3. Numerical simulations of cloaking
where d (j) = (dx (j),dy (j)) is the dipole moment of the dipole at zj = rj exp(iθj).
[Movie 1] (Fig.2) shows a single polarizable dipole moving towards the cloaking system. The boundary of the cloaking region is marked by the dashed circle of radius r # = √(rs 3/rc) defined in Refs.[12, 13]. As the particle nears r #, we first see core-shell resonances, and then shell-matrix resonances, which rapidly quench the dipole moment of the particle (the resonant regions of alternating blue and red bands are where the potential is oscillatory and enormous, and has been truncated to avoid crowding of equipotential lines). Within the cloaking region r < r #, the resonances diminish, while the equipotential lines outside r # are accurately those of the applied field alone. In Figs 3 and 4 we show the equipotential lines together with the electric field lines (Fig. 3) and the direction of the electric field (Fig. 4). Note the reversal of direction of electric field lines in Fig. 4 at the shell boundaries, a consequence of its negative relative permittivity, and also that the electric field lines in Fig. 3 are essentially equivalent to electric displacement field lines.
Thus, the leftmost particle initiates resonant interactions first, and then is quenched, while the second is still outside r #. Note that when the leftmost particle is quenched, the other particle no longer interacts with it, but only with the cloaking cylinder, which however is effectively invisible to the other particle beyond the radius r #.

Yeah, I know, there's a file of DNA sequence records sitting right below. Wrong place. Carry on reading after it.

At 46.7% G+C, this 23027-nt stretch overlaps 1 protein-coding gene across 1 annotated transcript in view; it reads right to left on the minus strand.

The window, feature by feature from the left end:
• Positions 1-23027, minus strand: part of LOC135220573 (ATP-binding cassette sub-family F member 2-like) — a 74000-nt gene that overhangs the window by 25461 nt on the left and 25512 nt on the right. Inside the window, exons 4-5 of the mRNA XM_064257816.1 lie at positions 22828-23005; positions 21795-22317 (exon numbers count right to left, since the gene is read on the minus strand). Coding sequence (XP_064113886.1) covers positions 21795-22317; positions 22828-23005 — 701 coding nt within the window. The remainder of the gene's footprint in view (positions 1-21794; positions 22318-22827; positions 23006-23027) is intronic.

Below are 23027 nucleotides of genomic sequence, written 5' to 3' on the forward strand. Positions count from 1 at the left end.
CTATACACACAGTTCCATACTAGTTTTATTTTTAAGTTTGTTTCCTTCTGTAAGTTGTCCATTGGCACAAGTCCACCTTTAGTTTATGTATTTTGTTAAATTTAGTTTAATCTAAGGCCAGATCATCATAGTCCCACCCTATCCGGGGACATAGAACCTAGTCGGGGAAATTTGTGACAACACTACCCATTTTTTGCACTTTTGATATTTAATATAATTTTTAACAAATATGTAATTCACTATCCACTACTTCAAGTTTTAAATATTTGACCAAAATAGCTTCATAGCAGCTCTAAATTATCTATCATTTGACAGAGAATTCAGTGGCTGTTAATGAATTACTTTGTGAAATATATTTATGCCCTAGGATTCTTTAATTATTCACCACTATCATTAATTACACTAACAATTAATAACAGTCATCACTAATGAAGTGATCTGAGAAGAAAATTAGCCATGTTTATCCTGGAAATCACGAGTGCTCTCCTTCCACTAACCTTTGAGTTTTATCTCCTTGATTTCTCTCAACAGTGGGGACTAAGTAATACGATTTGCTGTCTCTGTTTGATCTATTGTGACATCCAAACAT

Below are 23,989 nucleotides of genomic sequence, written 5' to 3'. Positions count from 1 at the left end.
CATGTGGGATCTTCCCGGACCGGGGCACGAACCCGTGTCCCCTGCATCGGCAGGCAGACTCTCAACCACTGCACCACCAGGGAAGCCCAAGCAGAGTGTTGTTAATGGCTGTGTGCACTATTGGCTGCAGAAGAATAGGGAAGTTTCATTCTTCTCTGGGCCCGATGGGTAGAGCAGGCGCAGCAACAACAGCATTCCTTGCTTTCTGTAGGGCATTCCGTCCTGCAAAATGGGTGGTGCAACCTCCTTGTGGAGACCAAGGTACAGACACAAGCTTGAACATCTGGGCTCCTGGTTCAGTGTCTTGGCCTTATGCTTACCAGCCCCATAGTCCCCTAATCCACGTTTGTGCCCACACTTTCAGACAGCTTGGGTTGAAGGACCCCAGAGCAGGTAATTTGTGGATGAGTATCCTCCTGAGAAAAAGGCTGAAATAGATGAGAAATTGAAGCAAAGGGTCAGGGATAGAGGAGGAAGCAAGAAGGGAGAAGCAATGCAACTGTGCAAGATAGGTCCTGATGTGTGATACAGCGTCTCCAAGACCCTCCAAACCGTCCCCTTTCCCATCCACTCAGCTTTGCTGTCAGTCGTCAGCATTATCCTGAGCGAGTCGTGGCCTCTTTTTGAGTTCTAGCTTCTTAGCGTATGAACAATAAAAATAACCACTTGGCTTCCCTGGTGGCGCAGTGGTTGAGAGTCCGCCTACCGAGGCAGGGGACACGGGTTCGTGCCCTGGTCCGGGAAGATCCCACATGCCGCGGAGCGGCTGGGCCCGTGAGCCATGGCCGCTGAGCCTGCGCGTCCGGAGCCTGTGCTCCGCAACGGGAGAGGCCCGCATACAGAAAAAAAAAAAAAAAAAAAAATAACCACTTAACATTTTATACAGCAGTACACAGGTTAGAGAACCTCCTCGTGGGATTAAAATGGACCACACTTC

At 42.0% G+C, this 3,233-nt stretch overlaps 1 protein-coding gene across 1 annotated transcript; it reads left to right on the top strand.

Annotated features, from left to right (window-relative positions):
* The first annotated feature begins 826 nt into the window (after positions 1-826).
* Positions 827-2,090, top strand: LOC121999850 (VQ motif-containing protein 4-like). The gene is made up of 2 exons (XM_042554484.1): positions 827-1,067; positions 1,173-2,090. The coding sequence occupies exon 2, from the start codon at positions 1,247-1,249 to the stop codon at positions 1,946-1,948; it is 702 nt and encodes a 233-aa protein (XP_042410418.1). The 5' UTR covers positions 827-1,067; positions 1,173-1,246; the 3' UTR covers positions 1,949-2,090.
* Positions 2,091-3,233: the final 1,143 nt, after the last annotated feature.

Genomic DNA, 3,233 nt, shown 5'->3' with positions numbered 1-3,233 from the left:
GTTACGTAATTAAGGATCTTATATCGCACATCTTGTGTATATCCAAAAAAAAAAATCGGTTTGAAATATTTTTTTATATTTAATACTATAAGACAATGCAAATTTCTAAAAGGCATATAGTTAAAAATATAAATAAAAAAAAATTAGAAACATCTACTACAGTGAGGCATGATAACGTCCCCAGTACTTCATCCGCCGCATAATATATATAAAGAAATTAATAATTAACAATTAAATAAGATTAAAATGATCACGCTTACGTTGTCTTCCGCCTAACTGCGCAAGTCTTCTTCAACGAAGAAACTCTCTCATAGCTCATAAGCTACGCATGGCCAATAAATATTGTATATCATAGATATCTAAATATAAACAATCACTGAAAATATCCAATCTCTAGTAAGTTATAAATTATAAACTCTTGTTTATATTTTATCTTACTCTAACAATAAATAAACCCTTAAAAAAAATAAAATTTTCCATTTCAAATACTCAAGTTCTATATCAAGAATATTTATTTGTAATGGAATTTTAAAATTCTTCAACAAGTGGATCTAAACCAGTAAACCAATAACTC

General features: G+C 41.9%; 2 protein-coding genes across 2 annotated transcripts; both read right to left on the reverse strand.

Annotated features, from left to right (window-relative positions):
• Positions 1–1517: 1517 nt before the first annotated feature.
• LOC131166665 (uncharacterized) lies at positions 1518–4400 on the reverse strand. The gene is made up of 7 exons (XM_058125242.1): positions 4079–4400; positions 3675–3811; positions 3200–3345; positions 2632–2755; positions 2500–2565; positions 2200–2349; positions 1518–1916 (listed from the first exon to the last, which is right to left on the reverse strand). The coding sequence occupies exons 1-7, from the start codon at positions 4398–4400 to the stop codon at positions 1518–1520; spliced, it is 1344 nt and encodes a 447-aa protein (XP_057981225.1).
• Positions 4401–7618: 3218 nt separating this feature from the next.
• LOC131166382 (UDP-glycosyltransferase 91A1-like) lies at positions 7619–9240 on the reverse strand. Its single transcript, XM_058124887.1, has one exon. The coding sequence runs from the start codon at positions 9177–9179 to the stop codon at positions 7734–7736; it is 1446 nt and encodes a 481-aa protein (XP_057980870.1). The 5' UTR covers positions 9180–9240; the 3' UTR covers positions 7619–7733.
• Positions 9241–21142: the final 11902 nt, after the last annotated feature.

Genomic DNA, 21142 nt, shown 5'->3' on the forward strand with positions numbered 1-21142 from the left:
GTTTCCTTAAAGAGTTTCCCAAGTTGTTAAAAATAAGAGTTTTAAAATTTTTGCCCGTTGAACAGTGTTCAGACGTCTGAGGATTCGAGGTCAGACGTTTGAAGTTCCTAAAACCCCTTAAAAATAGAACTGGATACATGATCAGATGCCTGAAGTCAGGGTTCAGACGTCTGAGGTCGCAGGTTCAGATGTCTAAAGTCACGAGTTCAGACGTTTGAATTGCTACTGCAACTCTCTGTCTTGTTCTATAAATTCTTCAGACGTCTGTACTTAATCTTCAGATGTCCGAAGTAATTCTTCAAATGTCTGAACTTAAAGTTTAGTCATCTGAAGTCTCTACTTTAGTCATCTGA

[Movie 3] (Fig. 6) illustrates a cluster of seven polarizable line dipoles interacting with the cloaking system. One very interesting feature evident here is the rotation of the resonant lobes on the shell and core of the cloaking system, which continually realign themselves as the cluster moves. The essence of the cloaking interaction is that polarizable line dipoles which are being successfully cloaked must lie very close to saddle points of the potential. Exactly at such stationary points, the total field acting on them and their induced dipole moment would both be zero, but cloaking is never quite perfect: polarizable line dipoles sit near stationary points, so they have small dipole moments, and interact weakly with each other, and with the cloaking system. The equipotential lines outside r # are quite close to those of the applied field when the cluster is deepest into the cloaking region (halfway through the movie).
[Movie 4] (Fig. 7) shows both a single polarizable dipole and a system of 25 polarizable dipoles interacting with the cloaking system. The 25 dipoles are arranged around the silhouette of a shape from the popular cloaking literature, which is neither left-right or up-down symmetric. Very good cloaking is achieved for this quite complicated system. Note that the extended object perturbs the potential pattern much less than the particle when both are outside r #, and that the regions of most evident distortion are (not surprisingly) associated with regions of tightest curvature on the silhouette.
[Movie 5] (Fig 8) shows the cloaking of a particle with a quadrupolar isotropic response to the double gradient of the voltage acting on it. Cloaking is achieved, and sets in quite quickly as the particle crosses the cloaking boundary r = r #.